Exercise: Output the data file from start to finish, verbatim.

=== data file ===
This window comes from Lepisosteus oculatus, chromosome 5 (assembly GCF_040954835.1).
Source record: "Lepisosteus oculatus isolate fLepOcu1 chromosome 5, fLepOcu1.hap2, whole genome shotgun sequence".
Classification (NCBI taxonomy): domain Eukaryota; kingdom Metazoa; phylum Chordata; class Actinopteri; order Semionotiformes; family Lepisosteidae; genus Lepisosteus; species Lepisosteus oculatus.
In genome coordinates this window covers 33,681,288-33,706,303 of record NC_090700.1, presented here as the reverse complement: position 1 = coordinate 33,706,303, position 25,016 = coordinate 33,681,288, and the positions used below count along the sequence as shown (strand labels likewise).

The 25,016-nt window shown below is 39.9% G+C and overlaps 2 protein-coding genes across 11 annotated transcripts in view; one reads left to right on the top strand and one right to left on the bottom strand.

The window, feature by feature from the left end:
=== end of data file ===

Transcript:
This window comes from Lepisosteus oculatus, chromosome 5 (assembly GCF_040954835.1).
Source record: "Lepisosteus oculatus isolate fLepOcu1 chromosome 5, fLepOcu1.hap2, whole genome shotgun sequence".
Classification (NCBI taxonomy): domain Eukaryota; kingdom Metazoa; phylum Chordata; class Actinopteri; order Semionotiformes; family Lepisosteidae; genus Lepisosteus; species Lepisosteus oculatus.
In genome coordinates this window covers 33,681,288-33,706,303 of record NC_090700.1, presented here as the reverse complement: position 1 = coordinate 33,706,303, position 25,016 = coordinate 33,681,288, and the positions used below count along the sequence as shown (strand labels likewise).

The 25,016-nt window shown below is 39.9% G+C and overlaps 2 protein-coding genes across 11 annotated transcripts in view; one reads left to right on the top strand and one right to left on the bottom strand.

The window, feature by feature from the left end: